So -- You're sitting there on the couch with your microwave popcorn and Diet Mountain Dew watching Rocky II. Right a t the perfect moment you hear the electrifying strains of Europe's "The Final Countdown" (only THE best "training montage theme" of all time.) Suddenly the 52" Panasonic is filled with inspiring images to match the rousing them: Rocky Balboa limping from his bed to the kitchen because his muscles are so sore, then on hold for 27 minutes with Mega Protein 3000 customer service trying to place an order, and then sitting in the Lazy-Boy watching Cosby Show re-runs because he can't get motivated to work out. Next we see Rocky at the dentist's office getting a root canal, then looking on line for a plumber who will make a service call on a Sunday because the water pipe he was using for chin-ups broke and water is spewing everywhere. Then it's a series of quick shots of him in the fitting room at Boxing Shorts Boutique trying to find the right silks that won't bind, but won't make him look too wide in the hips, ending in a tearful outburst as he exclaims, "Obviously designers just don't understand how REAL boxers are built!" We see him stuck in traffic, balancing his checkbook, folding laundry, flipping through TV channels, and holding two tickets to the outdoor concert and fireworks show staring out his window at the rainstorm. The climax is a twirling, dizzying shot of him lying in bed in the middle of the night frustrated because he can't sleep for the third night in a row. As the music fades we see the stunned look on his face as he watches in fear film of his opponent, Apollo Creed wondering, "What the h*** have I gotten myself into? There's no way I'll beat this guy."
Exciting? Inspiring? Encouraging? Invigorating? Probably not. But certainly... REAL.
No, that's not the training montage we LIKE to see. We want to see the shadow boxing, the meat locker punching bag, the weight lifting, the one-arm push-ups, the running on the beach, the victory dance at the top of the staircase. We want to see progress, success, overcoming the odds, mountain tops of achievement - the high points. We pretend like none of that other stuff happens: The frustrations, the mundane, the set-backs, the doubts, the defeats. Unfortunately: Those things happen during real life's "training montage".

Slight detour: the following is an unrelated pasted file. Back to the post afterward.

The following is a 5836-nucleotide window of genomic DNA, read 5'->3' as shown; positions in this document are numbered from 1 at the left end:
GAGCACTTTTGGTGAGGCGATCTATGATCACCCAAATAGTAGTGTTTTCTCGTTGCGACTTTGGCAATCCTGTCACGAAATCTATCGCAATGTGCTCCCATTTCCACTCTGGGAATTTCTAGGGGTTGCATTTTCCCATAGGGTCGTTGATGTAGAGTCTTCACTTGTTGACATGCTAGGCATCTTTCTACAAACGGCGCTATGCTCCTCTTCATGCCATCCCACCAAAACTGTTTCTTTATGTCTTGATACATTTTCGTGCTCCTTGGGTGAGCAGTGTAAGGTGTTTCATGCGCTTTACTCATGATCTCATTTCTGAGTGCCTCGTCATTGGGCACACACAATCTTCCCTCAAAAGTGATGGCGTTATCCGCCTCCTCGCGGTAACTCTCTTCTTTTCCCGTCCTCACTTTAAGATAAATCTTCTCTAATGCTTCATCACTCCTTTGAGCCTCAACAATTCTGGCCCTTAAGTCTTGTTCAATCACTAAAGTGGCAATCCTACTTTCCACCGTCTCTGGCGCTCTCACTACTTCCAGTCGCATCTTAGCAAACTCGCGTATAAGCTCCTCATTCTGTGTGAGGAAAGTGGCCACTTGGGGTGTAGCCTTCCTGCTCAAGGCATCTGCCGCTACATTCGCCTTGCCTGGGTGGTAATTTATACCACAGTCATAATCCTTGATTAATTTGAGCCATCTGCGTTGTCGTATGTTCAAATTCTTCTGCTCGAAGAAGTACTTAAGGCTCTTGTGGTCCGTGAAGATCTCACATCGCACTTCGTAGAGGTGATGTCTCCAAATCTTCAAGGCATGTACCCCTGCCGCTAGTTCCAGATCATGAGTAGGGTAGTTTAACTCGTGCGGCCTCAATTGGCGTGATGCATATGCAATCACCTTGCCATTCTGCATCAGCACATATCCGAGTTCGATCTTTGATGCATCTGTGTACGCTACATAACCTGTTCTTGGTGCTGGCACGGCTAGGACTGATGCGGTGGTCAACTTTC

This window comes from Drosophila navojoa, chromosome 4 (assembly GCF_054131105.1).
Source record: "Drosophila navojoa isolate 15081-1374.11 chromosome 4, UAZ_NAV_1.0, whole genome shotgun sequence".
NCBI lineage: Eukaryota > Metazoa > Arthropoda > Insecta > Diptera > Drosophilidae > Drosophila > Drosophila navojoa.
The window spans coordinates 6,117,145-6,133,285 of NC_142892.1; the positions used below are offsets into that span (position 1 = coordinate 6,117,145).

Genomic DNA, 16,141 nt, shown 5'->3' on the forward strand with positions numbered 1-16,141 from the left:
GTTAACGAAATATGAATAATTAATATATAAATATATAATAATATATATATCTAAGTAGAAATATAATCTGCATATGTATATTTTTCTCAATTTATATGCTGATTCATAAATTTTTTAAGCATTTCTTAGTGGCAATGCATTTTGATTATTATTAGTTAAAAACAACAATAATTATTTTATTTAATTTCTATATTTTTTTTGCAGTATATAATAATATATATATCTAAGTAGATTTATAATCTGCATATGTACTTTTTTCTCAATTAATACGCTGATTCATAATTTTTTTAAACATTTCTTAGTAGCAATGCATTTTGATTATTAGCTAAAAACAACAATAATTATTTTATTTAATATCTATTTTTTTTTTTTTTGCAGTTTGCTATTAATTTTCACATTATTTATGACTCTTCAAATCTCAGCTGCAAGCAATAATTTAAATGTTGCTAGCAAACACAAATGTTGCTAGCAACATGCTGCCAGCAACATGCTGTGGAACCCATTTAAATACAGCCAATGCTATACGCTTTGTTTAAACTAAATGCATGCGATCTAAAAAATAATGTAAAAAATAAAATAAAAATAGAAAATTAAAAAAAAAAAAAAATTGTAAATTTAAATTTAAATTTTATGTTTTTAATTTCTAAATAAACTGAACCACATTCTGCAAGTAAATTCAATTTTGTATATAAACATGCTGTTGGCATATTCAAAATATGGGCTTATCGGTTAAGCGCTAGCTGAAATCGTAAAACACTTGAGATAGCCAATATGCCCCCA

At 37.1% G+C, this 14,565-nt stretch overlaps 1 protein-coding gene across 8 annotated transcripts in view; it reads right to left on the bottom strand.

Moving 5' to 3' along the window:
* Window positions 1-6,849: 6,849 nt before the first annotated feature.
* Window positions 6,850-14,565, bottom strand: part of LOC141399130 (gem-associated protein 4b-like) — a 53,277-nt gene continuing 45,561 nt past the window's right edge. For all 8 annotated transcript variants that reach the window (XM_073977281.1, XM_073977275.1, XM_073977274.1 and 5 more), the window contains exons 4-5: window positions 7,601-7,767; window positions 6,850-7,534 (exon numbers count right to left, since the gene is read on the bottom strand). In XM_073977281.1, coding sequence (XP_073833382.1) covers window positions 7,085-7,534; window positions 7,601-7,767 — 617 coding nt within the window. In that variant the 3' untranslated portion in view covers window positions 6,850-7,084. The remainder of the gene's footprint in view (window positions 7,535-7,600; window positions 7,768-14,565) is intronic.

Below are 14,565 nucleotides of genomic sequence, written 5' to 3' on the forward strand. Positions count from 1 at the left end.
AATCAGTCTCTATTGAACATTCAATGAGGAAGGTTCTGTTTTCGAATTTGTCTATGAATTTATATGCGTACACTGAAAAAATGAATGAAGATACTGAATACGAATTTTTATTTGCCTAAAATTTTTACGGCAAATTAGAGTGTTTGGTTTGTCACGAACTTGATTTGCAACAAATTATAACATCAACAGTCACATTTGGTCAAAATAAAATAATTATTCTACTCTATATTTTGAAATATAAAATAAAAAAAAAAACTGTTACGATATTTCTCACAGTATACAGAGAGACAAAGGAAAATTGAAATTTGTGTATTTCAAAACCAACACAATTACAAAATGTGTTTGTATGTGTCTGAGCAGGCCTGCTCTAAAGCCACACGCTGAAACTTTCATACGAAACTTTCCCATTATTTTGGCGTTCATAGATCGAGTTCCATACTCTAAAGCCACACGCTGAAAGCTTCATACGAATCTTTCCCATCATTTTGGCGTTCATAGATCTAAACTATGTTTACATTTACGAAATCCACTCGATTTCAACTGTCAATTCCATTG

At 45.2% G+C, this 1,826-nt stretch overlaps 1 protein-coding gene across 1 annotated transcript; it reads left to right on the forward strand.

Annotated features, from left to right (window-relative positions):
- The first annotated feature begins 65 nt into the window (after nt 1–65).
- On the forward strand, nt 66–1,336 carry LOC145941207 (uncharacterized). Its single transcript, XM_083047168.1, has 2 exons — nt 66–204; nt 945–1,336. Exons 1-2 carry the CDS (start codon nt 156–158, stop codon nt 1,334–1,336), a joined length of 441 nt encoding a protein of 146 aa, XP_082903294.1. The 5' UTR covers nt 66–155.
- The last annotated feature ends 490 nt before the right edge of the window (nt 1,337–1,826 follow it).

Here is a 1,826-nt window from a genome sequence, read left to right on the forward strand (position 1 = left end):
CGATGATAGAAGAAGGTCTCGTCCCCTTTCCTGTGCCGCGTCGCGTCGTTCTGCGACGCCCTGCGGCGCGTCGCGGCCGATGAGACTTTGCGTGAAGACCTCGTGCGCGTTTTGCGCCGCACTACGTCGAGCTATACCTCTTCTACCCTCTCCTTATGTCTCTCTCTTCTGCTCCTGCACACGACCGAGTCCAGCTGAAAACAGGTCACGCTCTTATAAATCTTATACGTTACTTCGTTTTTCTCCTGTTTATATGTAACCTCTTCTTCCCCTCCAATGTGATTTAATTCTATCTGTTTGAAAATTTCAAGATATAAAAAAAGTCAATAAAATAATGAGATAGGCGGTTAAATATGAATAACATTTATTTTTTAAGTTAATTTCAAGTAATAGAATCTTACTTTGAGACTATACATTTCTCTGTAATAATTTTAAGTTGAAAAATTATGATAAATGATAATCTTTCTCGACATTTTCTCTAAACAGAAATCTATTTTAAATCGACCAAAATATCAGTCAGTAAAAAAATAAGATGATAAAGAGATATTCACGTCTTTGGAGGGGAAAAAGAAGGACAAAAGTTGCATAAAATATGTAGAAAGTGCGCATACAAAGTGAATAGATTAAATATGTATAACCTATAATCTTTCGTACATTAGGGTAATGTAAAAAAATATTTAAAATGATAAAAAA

Yes -- Stuck between the high points of progress and advancement is life -- just plain, real life. The kind of things that make us wonder if we'll ever reach our goals, no matter what kind they are: health, financial, home improvement, business, family, education... In the midst of your struggle,when you hit one of those unavoidable roadblocks, don't you often wonder, "How am I ever going to accomplish anything?" We compare ourselves to that training montage: 12 months of struggling though real life to accomplish a goal that has had the uninspiring stuff cut out and been condensed into 45 seconds and set to uplifting, heart-pounding music. We think of that and we feel like failures.
Well that's just dumb.
Here's what I'm going to do to try to change how I feel about that.
1. When I have a "montage moment", I'm going to recognize it, congratulate myself for it, enjoy it... shoot... maybe I'll set it to music and tell people about it. Montage moments: a busy week at the massage studio, pulling the "skinny jeans" up a little higher on my thighs, taking boxes of crap from the junk closet and throwing them into the dumpster, snuggling with my sweetie at the movie theater.
2. When I'm between "montage moments" and am enduring those times that wouldn't make it into the movie of my life, I'm going to remember that this is just "between time" on my way to another high point. I'll remind myself of the montage moments I've had in the past and envision what might be the next one coming up. The most effective cure for non-montage moments? Time. Yep. Just waiting. Doing the next thing. Cleaning up the mess. Resting. Whatever it takes. Patience.
3. The practical? Oh sure, I'll forget this advice when I need it at first and I'll get depressed and frustrated. I'll doubt and pout. But eventually I'll learn. Knowing that the best cure is time, how do we cope? What makes you feel good when you're down? For me, one thing is music. I've put together my own "montage music" playlist. Music player, earphones, vigorous walk outside or on the elliptical just might get me out of the funk for that day. Maybe for you it's watching a movie, talking to a friend, reading a passage from the Bible, eating at a favorite restaurant or getting a good night's sleep. Whatever it is, do it. That's my plan anyway. Maybe it will help you too.
Tell me some of your "montage moments" from the past year. Or tell me about your "between times" and how you got through them. There is strength to be found in the sharing.
And here. See if this doesn't inspire you.